Fable II was a game that I’d almost fallen in love with from the first screenshots. I’ve always said that the first test for how much I’ll like an RPG is its towns, and Albion’s hamlets and bustling marketplaces, all distinctive and reflective of different areas of Britain, brimming with personality, are simply beautiful.
It’s the world of Fable II that I fell in love with more than anything, as I spent as much time shopping, charming the locals, and working the property market as I did adventuring and raiding ancient tombs. The story, while interesting enough and possessing a couple of really memorable set pieces, was a means to get to new places, and given that it still has you finding whole new towns right up until the very final quest, it just keeps giving in that respect.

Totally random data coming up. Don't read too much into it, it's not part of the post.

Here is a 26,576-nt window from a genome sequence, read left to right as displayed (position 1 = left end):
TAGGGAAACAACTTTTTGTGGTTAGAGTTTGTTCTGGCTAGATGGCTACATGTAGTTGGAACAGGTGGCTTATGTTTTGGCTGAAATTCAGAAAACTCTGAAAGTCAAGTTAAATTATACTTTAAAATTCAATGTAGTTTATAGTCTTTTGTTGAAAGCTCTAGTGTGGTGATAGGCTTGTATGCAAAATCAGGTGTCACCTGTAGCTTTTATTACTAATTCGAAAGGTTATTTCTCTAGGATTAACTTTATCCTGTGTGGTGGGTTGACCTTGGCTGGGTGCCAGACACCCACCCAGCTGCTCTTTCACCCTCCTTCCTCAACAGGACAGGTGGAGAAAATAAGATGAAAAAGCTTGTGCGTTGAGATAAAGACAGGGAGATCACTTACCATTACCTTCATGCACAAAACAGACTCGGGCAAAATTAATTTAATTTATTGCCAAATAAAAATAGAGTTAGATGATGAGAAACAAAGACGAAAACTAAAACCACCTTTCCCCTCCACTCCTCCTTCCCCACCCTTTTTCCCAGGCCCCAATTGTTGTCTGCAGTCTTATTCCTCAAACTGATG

I only wish that it could have been more cohesive rather than a collection of unconnected areas, as other games have spoilt me there, but you can’t have everything. It’s still a pleasure just to explore it.
But for a game that’s so deliberately accessible, with a combat system that’s based on rhythm as much as anything and a main character who can’t actually die, I still found it rather daring in places. There are two parts towards the end of the story that stick in my mind that act like standalone episodes, one offering a number of interesting moral choices – a theme that’s carried through to the ending, which really does present a conundrum to even the most saintly players – and one being a wonderful change of pace in the middle of the final stretch.
I’m eagerly awaiting the upcoming DLC, as much as an opportunity to return to quests that I haven’t finished as a new environment to explore. But even as a standalone game, Fable II remains one of my favourites and one that certainly won’t have seen the back of me.